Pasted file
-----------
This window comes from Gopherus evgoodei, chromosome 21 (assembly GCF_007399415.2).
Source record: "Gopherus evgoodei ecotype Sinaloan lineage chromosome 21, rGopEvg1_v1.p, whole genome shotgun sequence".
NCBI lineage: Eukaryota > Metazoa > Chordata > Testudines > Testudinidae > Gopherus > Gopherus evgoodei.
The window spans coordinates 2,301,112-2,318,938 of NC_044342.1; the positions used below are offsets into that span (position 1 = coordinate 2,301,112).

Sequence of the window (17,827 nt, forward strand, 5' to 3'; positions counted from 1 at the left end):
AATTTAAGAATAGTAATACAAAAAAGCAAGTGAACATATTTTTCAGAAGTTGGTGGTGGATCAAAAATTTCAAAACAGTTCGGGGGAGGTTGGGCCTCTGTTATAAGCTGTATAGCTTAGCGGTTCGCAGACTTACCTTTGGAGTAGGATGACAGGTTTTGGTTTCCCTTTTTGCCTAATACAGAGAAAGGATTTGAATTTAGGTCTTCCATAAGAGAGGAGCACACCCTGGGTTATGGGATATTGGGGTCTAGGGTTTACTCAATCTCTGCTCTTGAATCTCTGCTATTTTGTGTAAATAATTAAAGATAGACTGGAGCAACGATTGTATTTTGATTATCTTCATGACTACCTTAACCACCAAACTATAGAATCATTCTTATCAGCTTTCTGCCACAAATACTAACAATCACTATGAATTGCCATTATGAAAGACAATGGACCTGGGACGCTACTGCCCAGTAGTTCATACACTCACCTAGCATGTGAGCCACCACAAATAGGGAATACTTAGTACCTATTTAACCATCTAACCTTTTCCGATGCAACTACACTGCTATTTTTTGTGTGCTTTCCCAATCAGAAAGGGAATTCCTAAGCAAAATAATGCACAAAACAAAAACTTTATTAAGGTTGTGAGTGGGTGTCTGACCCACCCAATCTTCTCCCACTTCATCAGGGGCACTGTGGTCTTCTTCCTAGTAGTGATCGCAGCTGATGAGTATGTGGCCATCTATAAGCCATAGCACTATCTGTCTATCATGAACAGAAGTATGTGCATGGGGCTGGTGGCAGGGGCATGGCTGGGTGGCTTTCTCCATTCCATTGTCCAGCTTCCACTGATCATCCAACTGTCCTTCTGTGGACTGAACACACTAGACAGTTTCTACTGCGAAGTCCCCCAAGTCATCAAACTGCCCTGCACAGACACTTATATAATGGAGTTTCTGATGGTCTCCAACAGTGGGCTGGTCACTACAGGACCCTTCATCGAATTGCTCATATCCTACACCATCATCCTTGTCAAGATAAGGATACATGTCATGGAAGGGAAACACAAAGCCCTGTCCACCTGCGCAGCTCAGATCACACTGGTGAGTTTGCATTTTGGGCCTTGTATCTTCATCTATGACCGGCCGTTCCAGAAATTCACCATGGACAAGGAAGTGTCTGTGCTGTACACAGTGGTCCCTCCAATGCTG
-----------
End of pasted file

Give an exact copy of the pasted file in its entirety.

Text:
This window comes from Gopherus evgoodei, chromosome 21 (assembly GCF_007399415.2).
Source record: "Gopherus evgoodei ecotype Sinaloan lineage chromosome 21, rGopEvg1_v1.p, whole genome shotgun sequence".
NCBI lineage: Eukaryota > Metazoa > Chordata > Testudines > Testudinidae > Gopherus > Gopherus evgoodei.
The window spans coordinates 2,301,112-2,318,938 of NC_044342.1; the positions used below are offsets into that span (position 1 = coordinate 2,301,112).

Sequence of the window (17,827 nt, forward strand, 5' to 3'; positions counted from 1 at the left end):
AATTTAAGAATAGTAATACAAAAAAGCAAGTGAACATATTTTTCAGAAGTTGGTGGTGGATCAAAAATTTCAAAACAGTTCGGGGGAGGTTGGGCCTCTGTTATAAGCTGTATAGCTTAGCGGTTCGCAGACTTACCTTTGGAGTAGGATGACAGGTTTTGGTTTCCCTTTTTGCCTAATACAGAGAAAGGATTTGAATTTAGGTCTTCCATAAGAGAGGAGCACACCCTGGGTTATGGGATATTGGGGTCTAGGGTTTACTCAATCTCTGCTCTTGAATCTCTGCTATTTTGTGTAAATAATTAAAGATAGACTGGAGCAACGATTGTATTTTGATTATCTTCATGACTACCTTAACCACCAAACTATAGAATCATTCTTATCAGCTTTCTGCCACAAATACTAACAATCACTATGAATTGCCATTATGAAAGACAATGGACCTGGGACGCTACTGCCCAGTAGTTCATACACTCACCTAGCATGTGAGCCACCACAAATAGGGAATACTTAGTACCTATTTAACCATCTAACCTTTTCCGATGCAACTACACTGCTATTTTTTGTGTGCTTTCCCAATCAGAAAGGGAATTCCTAAGCAAAATAATGCACAAAACAAAAACTTTATTAAGGTTGTGAGTGGGTGTCTGACCCACCCAATCTTCTCCCACTTCATCAGGGGCACTGTGGTCTTCTTCCTAGTAGTGATCGCAGCTGATGAGTATGTGGCCATCTATAAGCCATAGCACTATCTGTCTATCATGAACAGAAGTATGTGCATGGGGCTGGTGGCAGGGGCATGGCTGGGTGGCTTTCTCCATTCCATTGTCCAGCTTCCACTGATCATCCAACTGTCCTTCTGTGGACTGAACACACTAGACAGTTTCTACTGCGAAGTCCCCCAAGTCATCAAACTGCCCTGCACAGACACTTATATAATGGAGTTTCTGATGGTCTCCAACAGTGGGCTGGTCACTACAGGACCCTTCATCGAATTGCTCATATCCTACACCATCATCCTTGTCAAGATAAGGATACATGTCATGGAAGGGAAACACAAAGCCCTGTCCACCTGCGCAGCTCAGATCACACTGGTGAGTTTGCATTTTGGGCCTTGTATCTTCATCTATGACCGGCCGTTCCAGAAATTCACCATGGACAAGGAAGTGTCTGTGCTGTACACAGTGGTCCCTCCAATGCTG